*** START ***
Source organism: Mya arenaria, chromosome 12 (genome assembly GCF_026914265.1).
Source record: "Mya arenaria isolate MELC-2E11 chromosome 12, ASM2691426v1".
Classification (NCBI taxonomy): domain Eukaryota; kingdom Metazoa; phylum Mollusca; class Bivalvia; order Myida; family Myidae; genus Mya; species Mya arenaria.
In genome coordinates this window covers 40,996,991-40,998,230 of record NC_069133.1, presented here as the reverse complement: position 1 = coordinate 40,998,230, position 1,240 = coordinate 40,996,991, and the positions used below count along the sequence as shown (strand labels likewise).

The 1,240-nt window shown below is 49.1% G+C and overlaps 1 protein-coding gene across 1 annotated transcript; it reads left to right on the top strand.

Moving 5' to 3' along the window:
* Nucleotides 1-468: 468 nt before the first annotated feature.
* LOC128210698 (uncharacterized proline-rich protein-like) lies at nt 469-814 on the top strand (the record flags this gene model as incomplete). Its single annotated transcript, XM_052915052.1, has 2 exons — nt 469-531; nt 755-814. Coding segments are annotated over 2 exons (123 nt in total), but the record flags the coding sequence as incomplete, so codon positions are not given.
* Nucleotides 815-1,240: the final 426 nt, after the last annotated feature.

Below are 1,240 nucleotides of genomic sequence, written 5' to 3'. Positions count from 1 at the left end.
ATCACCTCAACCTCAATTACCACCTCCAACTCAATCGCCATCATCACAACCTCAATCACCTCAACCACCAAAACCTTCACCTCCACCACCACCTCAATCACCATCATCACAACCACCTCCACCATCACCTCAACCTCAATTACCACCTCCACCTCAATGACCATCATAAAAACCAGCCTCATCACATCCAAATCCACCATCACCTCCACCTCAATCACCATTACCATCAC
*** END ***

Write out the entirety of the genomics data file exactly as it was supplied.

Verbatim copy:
Source organism: Mya arenaria, chromosome 12 (genome assembly GCF_026914265.1).
Source record: "Mya arenaria isolate MELC-2E11 chromosome 12, ASM2691426v1".
Classification (NCBI taxonomy): domain Eukaryota; kingdom Metazoa; phylum Mollusca; class Bivalvia; order Myida; family Myidae; genus Mya; species Mya arenaria.
In genome coordinates this window covers 40,996,991-40,998,230 of record NC_069133.1, presented here as the reverse complement: position 1 = coordinate 40,998,230, position 1,240 = coordinate 40,996,991, and the positions used below count along the sequence as shown (strand labels likewise).

The 1,240-nt window shown below is 49.1% G+C and overlaps 1 protein-coding gene across 1 annotated transcript; it reads left to right on the top strand.

Moving 5' to 3' along the window:
* Nucleotides 1-468: 468 nt before the first annotated feature.
* LOC128210698 (uncharacterized proline-rich protein-like) lies at nt 469-814 on the top strand (the record flags this gene model as incomplete). Its single annotated transcript, XM_052915052.1, has 2 exons — nt 469-531; nt 755-814. Coding segments are annotated over 2 exons (123 nt in total), but the record flags the coding sequence as incomplete, so codon positions are not given.
* Nucleotides 815-1,240: the final 426 nt, after the last annotated feature.

Below are 1,240 nucleotides of genomic sequence, written 5' to 3'. Positions count from 1 at the left end.
ATCACCTCAACCTCAATTACCACCTCCAACTCAATCGCCATCATCACAACCTCAATCACCTCAACCACCAAAACCTTCACCTCCACCACCACCTCAATCACCATCATCACAACCACCTCCACCATCACCTCAACCTCAATTACCACCTCCACCTCAATGACCATCATAAAAACCAGCCTCATCACATCCAAATCCACCATCACCTCCACCTCAATCACCATTACCATCAC